PoetryWinter2018

Teaching My Students to Kill Chickens – Ben Swimm

The first time my students kill
a chicken they are not good at it.
I show them how to still

the wings in their hands, to will
the flipped bird into a cone and slit
its throat. But the first time my students kill

a chicken they move with doubt instead of skill.
Their bodies shake, suddenly unfit
for this. I try to show them how to be still.

I try to show them how to be gentle until
they make the cut, to hold on even as the blood drips.
The first time my students kill

a chicken, I want them to fill
a church with candles and worship.
They don’t know how to still

pray to that church (this is the skill)
and be the one that burns it
down. The hundredth time I kill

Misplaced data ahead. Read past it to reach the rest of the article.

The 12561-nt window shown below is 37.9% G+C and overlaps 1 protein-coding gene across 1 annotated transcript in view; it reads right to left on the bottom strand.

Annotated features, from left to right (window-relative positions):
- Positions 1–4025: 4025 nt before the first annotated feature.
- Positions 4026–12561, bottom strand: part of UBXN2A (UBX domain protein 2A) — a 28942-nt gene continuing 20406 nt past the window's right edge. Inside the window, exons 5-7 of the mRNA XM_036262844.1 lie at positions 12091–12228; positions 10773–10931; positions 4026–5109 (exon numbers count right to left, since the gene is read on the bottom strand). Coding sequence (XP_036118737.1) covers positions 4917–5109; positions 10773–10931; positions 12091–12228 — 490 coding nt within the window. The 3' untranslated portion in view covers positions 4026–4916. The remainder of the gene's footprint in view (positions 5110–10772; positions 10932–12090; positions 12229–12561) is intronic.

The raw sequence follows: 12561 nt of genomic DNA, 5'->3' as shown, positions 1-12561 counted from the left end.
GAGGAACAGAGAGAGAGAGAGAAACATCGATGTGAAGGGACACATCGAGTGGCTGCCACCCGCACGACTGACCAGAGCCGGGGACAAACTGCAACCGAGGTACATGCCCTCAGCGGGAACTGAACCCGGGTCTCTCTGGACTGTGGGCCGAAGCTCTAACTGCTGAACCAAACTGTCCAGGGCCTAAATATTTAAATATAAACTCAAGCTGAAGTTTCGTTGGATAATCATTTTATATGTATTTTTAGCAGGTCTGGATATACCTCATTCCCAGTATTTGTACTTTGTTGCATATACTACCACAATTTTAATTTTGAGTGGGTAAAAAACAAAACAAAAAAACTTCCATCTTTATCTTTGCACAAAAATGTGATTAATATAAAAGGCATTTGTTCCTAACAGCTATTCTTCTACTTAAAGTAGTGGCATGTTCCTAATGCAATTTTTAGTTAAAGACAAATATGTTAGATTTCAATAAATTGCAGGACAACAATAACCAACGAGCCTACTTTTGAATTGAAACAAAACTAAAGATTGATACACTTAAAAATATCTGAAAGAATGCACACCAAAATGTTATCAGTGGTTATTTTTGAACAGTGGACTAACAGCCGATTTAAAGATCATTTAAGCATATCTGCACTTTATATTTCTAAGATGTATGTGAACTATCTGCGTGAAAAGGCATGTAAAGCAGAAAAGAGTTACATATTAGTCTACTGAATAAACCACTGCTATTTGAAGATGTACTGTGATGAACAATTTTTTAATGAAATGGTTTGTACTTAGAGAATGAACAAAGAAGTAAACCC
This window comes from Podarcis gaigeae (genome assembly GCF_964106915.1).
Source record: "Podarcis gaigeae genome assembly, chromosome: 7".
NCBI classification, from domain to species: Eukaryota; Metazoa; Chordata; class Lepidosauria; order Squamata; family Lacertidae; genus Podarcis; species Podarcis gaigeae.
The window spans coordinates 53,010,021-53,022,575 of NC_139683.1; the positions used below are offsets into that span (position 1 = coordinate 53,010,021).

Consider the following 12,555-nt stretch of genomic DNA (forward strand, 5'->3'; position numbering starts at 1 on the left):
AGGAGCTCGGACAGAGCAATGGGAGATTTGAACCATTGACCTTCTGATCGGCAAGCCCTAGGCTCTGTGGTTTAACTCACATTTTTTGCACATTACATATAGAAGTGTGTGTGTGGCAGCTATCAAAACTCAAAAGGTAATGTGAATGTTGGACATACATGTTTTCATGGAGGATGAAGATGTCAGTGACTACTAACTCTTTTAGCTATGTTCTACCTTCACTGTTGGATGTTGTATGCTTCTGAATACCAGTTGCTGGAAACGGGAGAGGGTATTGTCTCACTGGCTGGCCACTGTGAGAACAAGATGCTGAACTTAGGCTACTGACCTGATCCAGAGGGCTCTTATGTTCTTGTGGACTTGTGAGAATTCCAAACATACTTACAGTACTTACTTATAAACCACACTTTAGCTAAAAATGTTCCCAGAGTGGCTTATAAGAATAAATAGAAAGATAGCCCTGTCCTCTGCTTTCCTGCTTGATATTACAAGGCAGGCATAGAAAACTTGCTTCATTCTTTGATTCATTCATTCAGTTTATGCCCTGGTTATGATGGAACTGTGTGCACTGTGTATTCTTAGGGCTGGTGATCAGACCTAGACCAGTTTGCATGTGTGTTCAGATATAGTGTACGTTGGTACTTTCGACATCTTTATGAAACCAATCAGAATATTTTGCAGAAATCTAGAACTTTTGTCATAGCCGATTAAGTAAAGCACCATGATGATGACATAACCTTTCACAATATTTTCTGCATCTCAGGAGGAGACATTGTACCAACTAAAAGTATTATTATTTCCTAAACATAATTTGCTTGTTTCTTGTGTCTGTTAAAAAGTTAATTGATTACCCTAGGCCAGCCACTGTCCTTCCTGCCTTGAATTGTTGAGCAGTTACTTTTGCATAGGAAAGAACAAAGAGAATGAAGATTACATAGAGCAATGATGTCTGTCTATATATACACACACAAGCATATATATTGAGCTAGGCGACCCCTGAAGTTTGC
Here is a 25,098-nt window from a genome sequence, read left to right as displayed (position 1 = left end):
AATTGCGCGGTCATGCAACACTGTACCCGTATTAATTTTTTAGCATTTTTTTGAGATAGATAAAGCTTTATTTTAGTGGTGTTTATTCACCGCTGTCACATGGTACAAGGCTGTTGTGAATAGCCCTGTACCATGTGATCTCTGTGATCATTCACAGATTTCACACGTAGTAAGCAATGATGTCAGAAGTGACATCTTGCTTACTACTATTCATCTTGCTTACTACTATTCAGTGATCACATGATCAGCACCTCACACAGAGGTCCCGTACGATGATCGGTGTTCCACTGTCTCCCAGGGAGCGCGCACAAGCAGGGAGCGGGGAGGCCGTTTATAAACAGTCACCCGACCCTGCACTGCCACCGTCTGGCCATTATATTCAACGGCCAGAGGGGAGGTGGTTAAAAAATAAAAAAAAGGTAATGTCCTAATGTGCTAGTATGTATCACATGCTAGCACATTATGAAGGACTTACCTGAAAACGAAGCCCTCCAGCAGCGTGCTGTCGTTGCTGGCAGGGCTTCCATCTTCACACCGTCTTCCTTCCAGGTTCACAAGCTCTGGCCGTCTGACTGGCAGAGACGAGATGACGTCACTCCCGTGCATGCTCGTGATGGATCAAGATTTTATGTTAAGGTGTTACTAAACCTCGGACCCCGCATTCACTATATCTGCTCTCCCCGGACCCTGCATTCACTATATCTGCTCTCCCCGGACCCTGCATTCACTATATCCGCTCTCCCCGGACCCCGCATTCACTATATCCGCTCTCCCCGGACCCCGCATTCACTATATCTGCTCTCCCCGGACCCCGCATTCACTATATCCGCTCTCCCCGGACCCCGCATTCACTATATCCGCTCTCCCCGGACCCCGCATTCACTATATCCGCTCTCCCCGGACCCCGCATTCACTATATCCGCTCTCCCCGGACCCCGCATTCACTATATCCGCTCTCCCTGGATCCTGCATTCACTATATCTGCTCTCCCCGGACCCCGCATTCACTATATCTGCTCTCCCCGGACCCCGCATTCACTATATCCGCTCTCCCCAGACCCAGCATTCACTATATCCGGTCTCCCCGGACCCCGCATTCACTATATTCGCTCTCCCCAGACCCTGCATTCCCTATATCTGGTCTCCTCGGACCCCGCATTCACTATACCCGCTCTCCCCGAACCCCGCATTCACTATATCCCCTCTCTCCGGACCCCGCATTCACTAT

a chicken, I don’t know how to do this still.

 


 

Author Bio: Ben Swimm is a second-year MFA candidate at Oregon State University, where he serves as poetry editor for the program’s literary magazine, 45th Parallel. He co-owns and operates a small vegetable farm in Alaska, and has spent much of the last 10 years working on educational farms. His poems have recently appeared in Alaska Quarterly ReviewSalamander, and Camas.

The author: zlis@iastate.edu